Competition and Consumer Law Update – February 2020 Edition

Competition and Consumer Law Update – February 2020 Edition

Competition and Consumer Law Update – February 2020 Edition

This is the latest in a monthly series detailing developments in competition and consumer law in Australia, including the activities of Australia’s competition and consumer regulator, the Australian Competition and Consumer Commission (ACCC), published judgments, recently issued proceedings and any relevant changes in the law.

This article covers events which occurred in February 2020. The previous December 2019/January 2020 update is available here.

ACCC releases compliance and enforcement priorities

The ACCC has released its compliance and enforcement priorities for 2020. This provides an outline of the ACCC’s strategy for the year ahead and an indication of areas it intends to focus on, in its efforts to ensure compliance with the Australia Consumer Law and related laws.

This year, ACCC Chair Rod Sims indicated that the ACCC’s focus will include:

  1. ensuring competition in the funeral services sector, where the ACCC alleges that businesses use their significant market power to bundle services and block new entrants to the market;
  2. competition and consumer issues relating to digital platforms, in particular regarding the collection and use of personal consumer data;
  3. issues arising regarding the pricing and selling of essential services such as electricity and telecommunications;
  4. misleading and deceptive conduct in the marketing of food products, particularly in relation to health benefit claims and country of origin claims;
  5. competition and poor trading practices in the commercial construction sector, in particular, in relation to large projects and conduct impacting small businesses;
  6. enforcement of the Franchising Code of Conduct and ensuring that franchisees receive the protection of competition and consumer law in their dealings with franchisors; and
  7. improving industry compliance with consumer guarantees, with a focus on motor vehicles, electronics, and white goods.

These focus areas are in addition to the ACCC’s enduring priorities of investigating cartel conduct, anti-competitive conduct, product safety, vulnerable and disadvantaged consumers, and conduct impacting Indigenous Australians. The full text of the ACCC’s 2020 compliance and enforcement priorities is available here and the text of Rod Sims’ announcement of these compliance and enforcement priorities at the Committee for Economic Development Australia is available here.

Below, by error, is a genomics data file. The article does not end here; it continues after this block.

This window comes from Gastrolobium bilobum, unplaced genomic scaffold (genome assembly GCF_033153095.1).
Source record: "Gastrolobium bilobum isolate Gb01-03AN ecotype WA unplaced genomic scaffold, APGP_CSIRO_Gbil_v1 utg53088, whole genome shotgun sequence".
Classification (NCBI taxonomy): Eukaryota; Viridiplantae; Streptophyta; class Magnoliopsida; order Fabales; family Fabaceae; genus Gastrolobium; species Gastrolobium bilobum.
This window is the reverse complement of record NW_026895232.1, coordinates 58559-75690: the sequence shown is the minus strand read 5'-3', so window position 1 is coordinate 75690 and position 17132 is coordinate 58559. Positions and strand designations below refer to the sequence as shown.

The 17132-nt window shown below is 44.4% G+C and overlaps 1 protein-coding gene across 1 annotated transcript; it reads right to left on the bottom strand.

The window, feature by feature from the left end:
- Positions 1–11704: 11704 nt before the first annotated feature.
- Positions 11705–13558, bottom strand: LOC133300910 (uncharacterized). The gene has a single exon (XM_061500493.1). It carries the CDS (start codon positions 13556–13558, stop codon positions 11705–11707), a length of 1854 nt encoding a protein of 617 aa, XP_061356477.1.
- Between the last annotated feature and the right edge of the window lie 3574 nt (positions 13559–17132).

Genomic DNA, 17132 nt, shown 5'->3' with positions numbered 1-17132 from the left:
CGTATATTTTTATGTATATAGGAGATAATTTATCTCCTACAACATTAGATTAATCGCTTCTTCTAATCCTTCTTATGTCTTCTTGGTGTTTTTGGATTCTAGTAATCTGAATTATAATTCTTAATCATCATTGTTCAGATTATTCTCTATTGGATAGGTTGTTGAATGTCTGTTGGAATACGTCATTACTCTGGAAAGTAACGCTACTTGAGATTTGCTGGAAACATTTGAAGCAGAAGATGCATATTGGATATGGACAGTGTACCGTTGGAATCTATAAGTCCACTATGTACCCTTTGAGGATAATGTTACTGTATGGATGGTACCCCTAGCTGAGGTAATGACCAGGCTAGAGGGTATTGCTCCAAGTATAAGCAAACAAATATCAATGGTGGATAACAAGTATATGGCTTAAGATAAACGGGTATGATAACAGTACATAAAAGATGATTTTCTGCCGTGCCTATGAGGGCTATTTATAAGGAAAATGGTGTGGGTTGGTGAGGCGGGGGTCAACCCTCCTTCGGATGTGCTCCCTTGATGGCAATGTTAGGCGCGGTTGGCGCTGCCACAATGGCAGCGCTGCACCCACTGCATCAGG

Small Business in Focus Report shows misleading and deceptive conduct concerns for small Australian businesses

The ACCC has released the latest edition of its bi-annual Small Business in Focus report, which provides a summary of the ACCC’s activities in the small business, franchising, and agricultural sectors. The report shows that the ACCC received more than 900 complaints by small businesses about false and misleading conduct by other businesses in the second half of 2019, making this by far the most common form of complaint. The ACCC also received approximately 150 complaints regarding franchising, over half of which related to the Franchising Code of Conduct. In addition to taking action where complaints reveal misleading or deceptive conduct, ACCC Deputy Chair Mick Keogh stated, in the ACCC’s media release about the report, that the ACCC is also aware of concerns regarding unfair contract terms imposed by large businesses on small businesses, such as certain terms contained in Uber Eats’ contracts with delivery drivers, which Uber Eats has undertaken to change. The full report is available here.

Consumer Data Right Rules enacted

The ACCC’s Competition and Consumer (Consumer Data Right) Rules came into effect on 6 February 2020.  These rules are intended to regulate how banks deal with consumer data. Under the rules, consumers are entitled to view particular data held by the four major banks (including, for example, data regarding transactions they have made), to request transfer of this data to ‘accredited data recipients’ (persons accredited to receive consumer data right (CDR) data), or to request deletion of this data. The rules also require the four major banks to share product reference data (including interest rates and eligibility requirements), which is intended to facilitate comparison services. The ACCC has indicated that similar rules will be implemented regarding the energy sector later this year. The full rules are available here, and the ACCC media release is available here.

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